12-22-2021 09:38 AM
My 13-year old daughter came to me a year ago and said she thinks she wants to be a boy. She said these feelings started the previous year (the start of the pandemic). I am being as supportive as I can with her cutting her hair short and wearing boyish clothing. She is going by a different name and using he/him pronouns with her group of friends and with 2 of her 6 teachers. She says she is not ready for me to yet because she's not quite comfortable enough. I worry that this being a different person for different people is going to cause her even more confusion about who she is. Her friends are starting to pull away from her, bonding more with each other and leaving her out. She doesn't want to do anything but sit on her ipad and draw or watch movies/shows/tiktok/youtube. It's all very difficult for me to watch because she is such a sweet, loving, sensitive child and only wants to be accepted. She is in therapy but we just started so it's too soon to tell. This is such a tough age already, but I feel this is becoming serious because she is so depressed and withdrawn and we can't seem to get past it. If anyone has gone through a similar situation, I'd greatly appreciate some advice. I'm more concerned about her low self-esteem than I am about her gender confusion. Or is one causing the other? I'm at a loss!
You seem like a very caring and supportive parent and it is lovely to hear you describe your child as sweet and loving. It is understandable that it is really difficult for you at the moment, wanting to be able to ease their distress and being limited in how much you can help.*
It’s really great that you have been able to access therapy for them. You’re right that it can take a little while to begin to notice positive changes from therapy, and to identify whether it is helpful. It can be even harder for parents of teens, balancing being supportive of the teen’s need for privacy and also wanting to make sure they have access to the right support. It can be helpful to keep the lines of communication open by letting your child know that if they ever want to talk about how they are finding therapy, you are happy to talk about this with them (and this wouldn’t mean that they would need to tell you what they discuss in therapy).
You mention you’re not sure if your teen’s low-self esteem relates to their gender diversity - that can be tricky to know, because everyone is an individual. Gender diverse teens are more likely to experience depression and anxiety, and their experiences of stigma, discrimination and not feeling accepted are a factor in this. However, teens of all genders can experience periods of low mood or anxiety, and gender is only one aspect of individual identity. Working out what is causing their low mood may be something your child can explore in therapy.
The most helpful thing you can do is continue to focus on being supportive in all aspects of your child’s life. This includes things you are already doing - like using the correct pronouns and supporting their decisions on clothing, and making sure they have access to further support via therapy, and continuing to let them know you love them. It can also be really helpful to ask them if they have any ideas on how they would like to be supported by you.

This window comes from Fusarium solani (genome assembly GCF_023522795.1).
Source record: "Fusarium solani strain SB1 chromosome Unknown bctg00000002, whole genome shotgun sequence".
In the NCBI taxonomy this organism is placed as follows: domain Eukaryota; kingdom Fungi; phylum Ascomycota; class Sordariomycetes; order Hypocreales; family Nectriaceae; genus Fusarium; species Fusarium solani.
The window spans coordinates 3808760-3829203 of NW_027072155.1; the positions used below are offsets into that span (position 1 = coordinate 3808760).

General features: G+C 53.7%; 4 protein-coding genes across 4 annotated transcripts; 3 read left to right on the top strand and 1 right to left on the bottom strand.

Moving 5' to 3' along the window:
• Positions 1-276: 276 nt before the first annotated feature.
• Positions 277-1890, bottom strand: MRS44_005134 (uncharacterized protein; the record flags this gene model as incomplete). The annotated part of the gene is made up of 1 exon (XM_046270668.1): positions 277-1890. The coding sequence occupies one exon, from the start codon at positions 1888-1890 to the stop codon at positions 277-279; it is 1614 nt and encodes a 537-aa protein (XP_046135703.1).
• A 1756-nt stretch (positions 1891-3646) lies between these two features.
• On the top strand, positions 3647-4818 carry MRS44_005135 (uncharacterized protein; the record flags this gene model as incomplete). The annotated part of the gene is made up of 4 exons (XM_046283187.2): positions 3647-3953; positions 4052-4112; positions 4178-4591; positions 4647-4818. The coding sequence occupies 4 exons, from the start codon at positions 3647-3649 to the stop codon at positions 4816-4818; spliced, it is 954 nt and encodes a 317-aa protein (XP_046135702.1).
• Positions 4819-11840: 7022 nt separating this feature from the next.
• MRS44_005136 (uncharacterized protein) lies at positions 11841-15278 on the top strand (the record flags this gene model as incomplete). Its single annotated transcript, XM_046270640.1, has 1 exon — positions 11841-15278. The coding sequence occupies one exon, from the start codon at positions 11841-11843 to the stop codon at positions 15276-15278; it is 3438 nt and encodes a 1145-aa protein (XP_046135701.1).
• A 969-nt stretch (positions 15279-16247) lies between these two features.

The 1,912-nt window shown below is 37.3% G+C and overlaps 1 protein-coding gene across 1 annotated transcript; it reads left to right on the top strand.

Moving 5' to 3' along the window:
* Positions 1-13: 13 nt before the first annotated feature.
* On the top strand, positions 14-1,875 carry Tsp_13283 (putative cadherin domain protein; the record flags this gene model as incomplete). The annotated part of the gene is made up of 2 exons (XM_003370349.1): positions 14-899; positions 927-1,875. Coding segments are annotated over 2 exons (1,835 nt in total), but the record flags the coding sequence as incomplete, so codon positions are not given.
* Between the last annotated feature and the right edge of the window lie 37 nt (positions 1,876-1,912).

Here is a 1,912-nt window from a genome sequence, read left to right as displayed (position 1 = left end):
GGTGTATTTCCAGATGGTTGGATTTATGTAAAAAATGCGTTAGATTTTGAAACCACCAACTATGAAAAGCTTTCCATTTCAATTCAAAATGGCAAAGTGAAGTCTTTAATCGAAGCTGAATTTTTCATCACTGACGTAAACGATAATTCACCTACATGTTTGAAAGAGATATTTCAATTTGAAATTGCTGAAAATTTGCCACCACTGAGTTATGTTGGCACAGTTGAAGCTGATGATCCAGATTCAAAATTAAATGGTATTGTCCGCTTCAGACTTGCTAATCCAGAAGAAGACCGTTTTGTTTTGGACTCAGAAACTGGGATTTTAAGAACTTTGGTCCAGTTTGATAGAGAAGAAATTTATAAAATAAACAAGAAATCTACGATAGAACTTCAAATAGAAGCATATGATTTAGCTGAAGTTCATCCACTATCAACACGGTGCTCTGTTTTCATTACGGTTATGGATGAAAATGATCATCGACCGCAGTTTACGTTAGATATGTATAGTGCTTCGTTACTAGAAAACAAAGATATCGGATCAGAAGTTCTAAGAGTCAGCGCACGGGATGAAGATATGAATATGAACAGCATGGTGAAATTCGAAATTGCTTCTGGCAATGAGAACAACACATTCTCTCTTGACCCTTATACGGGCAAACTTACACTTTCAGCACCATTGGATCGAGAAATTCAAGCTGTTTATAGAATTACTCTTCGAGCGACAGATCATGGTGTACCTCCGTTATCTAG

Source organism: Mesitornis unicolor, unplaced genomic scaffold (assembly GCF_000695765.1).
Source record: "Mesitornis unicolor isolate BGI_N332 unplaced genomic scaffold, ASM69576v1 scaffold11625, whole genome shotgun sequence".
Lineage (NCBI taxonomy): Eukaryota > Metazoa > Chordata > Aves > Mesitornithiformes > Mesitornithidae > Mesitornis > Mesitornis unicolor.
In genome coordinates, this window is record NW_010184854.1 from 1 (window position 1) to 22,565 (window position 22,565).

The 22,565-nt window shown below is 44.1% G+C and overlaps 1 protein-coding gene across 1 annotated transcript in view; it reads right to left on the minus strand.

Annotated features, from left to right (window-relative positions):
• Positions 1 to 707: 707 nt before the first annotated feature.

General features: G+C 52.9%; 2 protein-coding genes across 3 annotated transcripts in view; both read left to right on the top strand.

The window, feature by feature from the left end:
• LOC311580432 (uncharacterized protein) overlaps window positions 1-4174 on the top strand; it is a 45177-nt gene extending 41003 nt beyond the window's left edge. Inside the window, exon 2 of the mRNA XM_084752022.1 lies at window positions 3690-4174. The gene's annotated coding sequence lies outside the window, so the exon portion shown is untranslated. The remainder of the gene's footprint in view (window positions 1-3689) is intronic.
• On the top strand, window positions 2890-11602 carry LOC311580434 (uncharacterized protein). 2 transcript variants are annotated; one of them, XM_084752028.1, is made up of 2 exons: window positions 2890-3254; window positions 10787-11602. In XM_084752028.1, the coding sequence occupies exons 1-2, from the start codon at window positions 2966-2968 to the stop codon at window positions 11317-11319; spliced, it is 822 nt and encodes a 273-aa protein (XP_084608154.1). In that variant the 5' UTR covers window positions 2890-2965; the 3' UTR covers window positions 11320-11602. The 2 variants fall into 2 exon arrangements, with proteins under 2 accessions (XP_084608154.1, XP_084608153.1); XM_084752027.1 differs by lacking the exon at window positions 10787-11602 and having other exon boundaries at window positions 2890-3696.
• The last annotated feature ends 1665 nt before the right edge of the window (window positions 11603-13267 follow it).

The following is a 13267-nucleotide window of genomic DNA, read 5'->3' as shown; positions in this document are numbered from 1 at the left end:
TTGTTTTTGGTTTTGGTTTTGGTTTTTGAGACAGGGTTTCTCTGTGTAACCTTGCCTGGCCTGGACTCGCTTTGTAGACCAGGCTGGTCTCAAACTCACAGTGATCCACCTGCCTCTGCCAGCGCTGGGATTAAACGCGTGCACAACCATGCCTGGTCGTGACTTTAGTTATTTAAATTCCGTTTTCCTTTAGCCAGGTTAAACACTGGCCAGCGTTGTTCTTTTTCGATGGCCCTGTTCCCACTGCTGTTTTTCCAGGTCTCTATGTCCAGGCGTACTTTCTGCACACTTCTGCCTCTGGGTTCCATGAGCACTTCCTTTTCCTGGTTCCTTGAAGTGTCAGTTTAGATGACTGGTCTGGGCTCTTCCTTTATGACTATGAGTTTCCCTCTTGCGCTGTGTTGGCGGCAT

You mention that they are spending a lot of time watching movies/shows etc. This is pretty common when someone’s mood is low - it's an activity which does not take a lot of energy, and can help distract from upsetting thoughts. If you’re looking for ways to connect, you could ask about watching something together.
This allows you to spend time with each other, but doesn’t create pressure to talk about things (which they may not feel like doing) and also lets them know you care about what they are interested in (I’d suggest that your teen pick the show to watch). Of course, not every teen will say yes to this idea, but even the suggestion shows caring and can help them feel supported and less alone.
You mention being worried that using different pronouns in different contexts will be confusing for your child. It’s understandable that you want to make sure that they don’t experience any further stress when they are having a tough time. Actually, the best approach is to continue to let them decide what they are most comfortable with in terms of pronouns, and there’s no reason to think this will make them feel confused - they may be still working out aspects of their identity and how they want to express it, and giving them space to do so can help them work out their thoughts and feelings and be beneficial to their wellbeing.
Being the parent of a teen can be really emotionally demanding, and this is much more the case when they are going through a tough time, so I also encourage you to think about what you do in order to look after yourself. Whether it’s talking with a friend, exercise, listening to music or something entirely different, it’s important that you prioritise taking breaks from focusing on your child to also recharge your own batteries, so that you can stay well and continue to have the energy to support them.
*A note about pronouns: I’ve used they/them pronouns in my response as I am not sure if your young person would prefer me to use she/her as you do, or he/him as some other people in their life do. I want to acknowledge it’s an imperfect approach, and my usual approach would be to check in with the person directly regarding this.
Linda is a psychologist experienced in working with people across the lifespan, including teenagers and their families, in a variety of settings, and is ReachOut's Clinical Lead.
12-24-2021 10:38 PM
12-25-2021 03:54 PM - edited 12-25-2021 03:56 PM
Hey @Cay123 thank you for sharing your experiences here with us on the forums. It’s so great to hear about our community members' experiences as they are so helpful for other users who come across threads looking for suggestions or information !